Get your acceptance speech ready. Here are all the how-to basics you need to start rolling out Oscar-winning (or at least customer-coverting) B2B video content.
Editor’s note: We would like to thank everyone who voted for our first annual B2B Oscars! The results are in and you can view the winners below!
When B2B marketers set out to launch their content marketing strategy, they typically start by tackling some of the more traditional B2B content formats — case studies, white papers, and corporate blogs.
While those are certainly effective, one new study suggests that a very different content tactic is quickly becoming the content format of choice for B2B buyers: Video. In January, global research firm IDG Research Services revealed that 95 percent of B2B tech buyers now watch tech-related videos, and that those videos positively correlate to their purchase behaviors. In fact, after those buyers watch a video, IDG’s research suggests that:
- 66 percent will continue to research a product
- 46 percent visit a vendor website or contact the vendor for more information
- 42 percent purchase a product
- 25 percent add the vendor to their consideration list
Simply put, online video is a red hot content marketing currency that can drive more traffic to your website, allow you make complex topics easy to understand, and drive stronger prospect engagement. Best of all, video content is relatively simple and inexpensive to create, and even easier to distribute if you have the right tools and knowledge.
What You Need to Consider Before Getting Started with Video
Just like written content or audio podcasts, for it to be truly effective video content must be well produced and relevant to the consumer. As such, you should be mindful not to rush ahead without a plan.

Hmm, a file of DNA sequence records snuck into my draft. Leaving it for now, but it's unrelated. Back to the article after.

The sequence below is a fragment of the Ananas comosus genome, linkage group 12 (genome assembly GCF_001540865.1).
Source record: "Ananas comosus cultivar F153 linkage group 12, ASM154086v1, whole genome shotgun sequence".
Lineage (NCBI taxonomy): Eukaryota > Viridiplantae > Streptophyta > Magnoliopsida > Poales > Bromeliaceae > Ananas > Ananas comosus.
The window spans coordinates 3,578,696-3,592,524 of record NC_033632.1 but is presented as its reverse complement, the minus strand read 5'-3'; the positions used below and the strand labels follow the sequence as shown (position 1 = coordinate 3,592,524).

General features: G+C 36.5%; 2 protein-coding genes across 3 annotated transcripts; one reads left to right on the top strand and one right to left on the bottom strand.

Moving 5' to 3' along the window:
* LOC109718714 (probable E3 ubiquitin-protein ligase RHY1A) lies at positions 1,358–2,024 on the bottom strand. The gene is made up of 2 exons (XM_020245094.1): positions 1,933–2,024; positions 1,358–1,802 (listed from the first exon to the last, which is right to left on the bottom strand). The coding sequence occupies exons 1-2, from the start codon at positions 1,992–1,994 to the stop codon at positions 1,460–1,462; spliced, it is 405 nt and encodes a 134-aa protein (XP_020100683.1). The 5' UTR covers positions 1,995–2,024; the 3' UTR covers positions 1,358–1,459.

It’s also important to consider how much your audience values video quality. If your customers prefer professionally produced videos, you will need to invest in a decent HD video camera, capable video editing software, and myriad other tools and technology (e.g., an external microphone, sound dampeners, and special lighting). And you may want to consider hiring a video production agency.
If your needs are more basic, then you might consider shooting your videos with a simple point-and-shoot camera (or maybe even your smartphone).
Regardless, it’s important to consider your budget for online video content, because costs can quickly spiral out of control if they aren’t managed properly.
4 Steps to Successful Video Production
Your votes are in! This year the B2B Oscars go to:
Best Viral Video
Best Explainer Video
Best Recruiting Video
Congratulations to the winners and thank you for your votes!
See the other nominees for Best B2B Videos of the Year.
Armed with that knowledge, you should be ready to press record and upload your videos to YouTube, right?
Not so fast, Stephen Spielberg.
Depending on your video goals and objectives, video production and distribution requires, at the very least, some high-level preparation and strategic planning. To ensure that your video production effort is efficient and effective, be sure to execute these four steps:
1) Prep for the Shoot
If you have a plan in place, a team prepared to execute the video shoot, and willing subjects who are prepped for their interview, you will be amazed by how painless video production can be.
So, as you get ready to film your first video, it’s a good idea to consider these things before you actually schedule a shoot:
- Narrow your focus to a set of topics that are the most important for you to cover now. How-to’s and product demonstrations tend to be very popular.
- Develop a list of participants who you would like to interview on camera and identify the main points you would like to cover in each video.
- Write interview questions ahead of time and develop prompts to guide your participants throughout the filming.